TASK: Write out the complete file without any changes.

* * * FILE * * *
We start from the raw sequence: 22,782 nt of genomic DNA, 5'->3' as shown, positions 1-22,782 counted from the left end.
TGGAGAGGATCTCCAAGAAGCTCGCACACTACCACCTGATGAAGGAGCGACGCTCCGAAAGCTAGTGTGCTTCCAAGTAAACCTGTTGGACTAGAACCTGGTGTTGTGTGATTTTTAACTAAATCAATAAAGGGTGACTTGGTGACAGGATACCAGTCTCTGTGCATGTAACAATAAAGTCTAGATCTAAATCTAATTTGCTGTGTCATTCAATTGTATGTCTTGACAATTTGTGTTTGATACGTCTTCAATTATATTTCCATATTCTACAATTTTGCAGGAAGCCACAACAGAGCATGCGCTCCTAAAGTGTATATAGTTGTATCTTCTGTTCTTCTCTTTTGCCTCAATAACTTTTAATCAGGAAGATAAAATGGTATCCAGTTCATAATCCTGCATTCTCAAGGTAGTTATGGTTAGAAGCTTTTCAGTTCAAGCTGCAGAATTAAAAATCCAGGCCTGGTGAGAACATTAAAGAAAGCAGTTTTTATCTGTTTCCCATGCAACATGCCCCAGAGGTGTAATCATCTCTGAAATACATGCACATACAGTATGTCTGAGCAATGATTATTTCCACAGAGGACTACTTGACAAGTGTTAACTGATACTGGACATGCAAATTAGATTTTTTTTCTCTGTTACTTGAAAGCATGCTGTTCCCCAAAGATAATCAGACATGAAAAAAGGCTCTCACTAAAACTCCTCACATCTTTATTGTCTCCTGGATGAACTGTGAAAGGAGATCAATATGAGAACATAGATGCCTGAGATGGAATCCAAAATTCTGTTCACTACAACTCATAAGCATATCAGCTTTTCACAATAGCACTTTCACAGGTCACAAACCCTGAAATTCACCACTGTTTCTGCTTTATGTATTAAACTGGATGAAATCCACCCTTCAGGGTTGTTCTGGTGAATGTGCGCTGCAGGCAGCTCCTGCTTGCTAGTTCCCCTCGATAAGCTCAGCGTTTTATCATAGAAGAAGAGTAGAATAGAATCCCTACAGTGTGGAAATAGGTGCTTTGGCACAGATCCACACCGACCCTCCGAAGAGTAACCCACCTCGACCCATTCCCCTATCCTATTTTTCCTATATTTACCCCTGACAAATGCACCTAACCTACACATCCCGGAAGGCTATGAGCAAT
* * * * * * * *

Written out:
We start from the raw sequence: 22,782 nt of genomic DNA, 5'->3' as shown, positions 1-22,782 counted from the left end.
TGGAGAGGATCTCCAAGAAGCTCGCACACTACCACCTGATGAAGGAGCGACGCTCCGAAAGCTAGTGTGCTTCCAAGTAAACCTGTTGGACTAGAACCTGGTGTTGTGTGATTTTTAACTAAATCAATAAAGGGTGACTTGGTGACAGGATACCAGTCTCTGTGCATGTAACAATAAAGTCTAGATCTAAATCTAATTTGCTGTGTCATTCAATTGTATGTCTTGACAATTTGTGTTTGATACGTCTTCAATTATATTTCCATATTCTACAATTTTGCAGGAAGCCACAACAGAGCATGCGCTCCTAAAGTGTATATAGTTGTATCTTCTGTTCTTCTCTTTTGCCTCAATAACTTTTAATCAGGAAGATAAAATGGTATCCAGTTCATAATCCTGCATTCTCAAGGTAGTTATGGTTAGAAGCTTTTCAGTTCAAGCTGCAGAATTAAAAATCCAGGCCTGGTGAGAACATTAAAGAAAGCAGTTTTTATCTGTTTCCCATGCAACATGCCCCAGAGGTGTAATCATCTCTGAAATACATGCACATACAGTATGTCTGAGCAATGATTATTTCCACAGAGGACTACTTGACAAGTGTTAACTGATACTGGACATGCAAATTAGATTTTTTTTCTCTGTTACTTGAAAGCATGCTGTTCCCCAAAGATAATCAGACATGAAAAAAGGCTCTCACTAAAACTCCTCACATCTTTATTGTCTCCTGGATGAACTGTGAAAGGAGATCAATATGAGAACATAGATGCCTGAGATGGAATCCAAAATTCTGTTCACTACAACTCATAAGCATATCAGCTTTTCACAATAGCACTTTCACAGGTCACAAACCCTGAAATTCACCACTGTTTCTGCTTTATGTATTAAACTGGATGAAATCCACCCTTCAGGGTTGTTCTGGTGAATGTGCGCTGCAGGCAGCTCCTGCTTGCTAGTTCCCCTCGATAAGCTCAGCGTTTTATCATAGAAGAAGAGTAGAATAGAATCCCTACAGTGTGGAAATAGGTGCTTTGGCACAGATCCACACCGACCCTCCGAAGAGTAACCCACCTCGACCCATTCCCCTATCCTATTTTTCCTATATTTACCCCTGACAAATGCACCTAACCTACACATCCCGGAAGGCTATGAGCAAT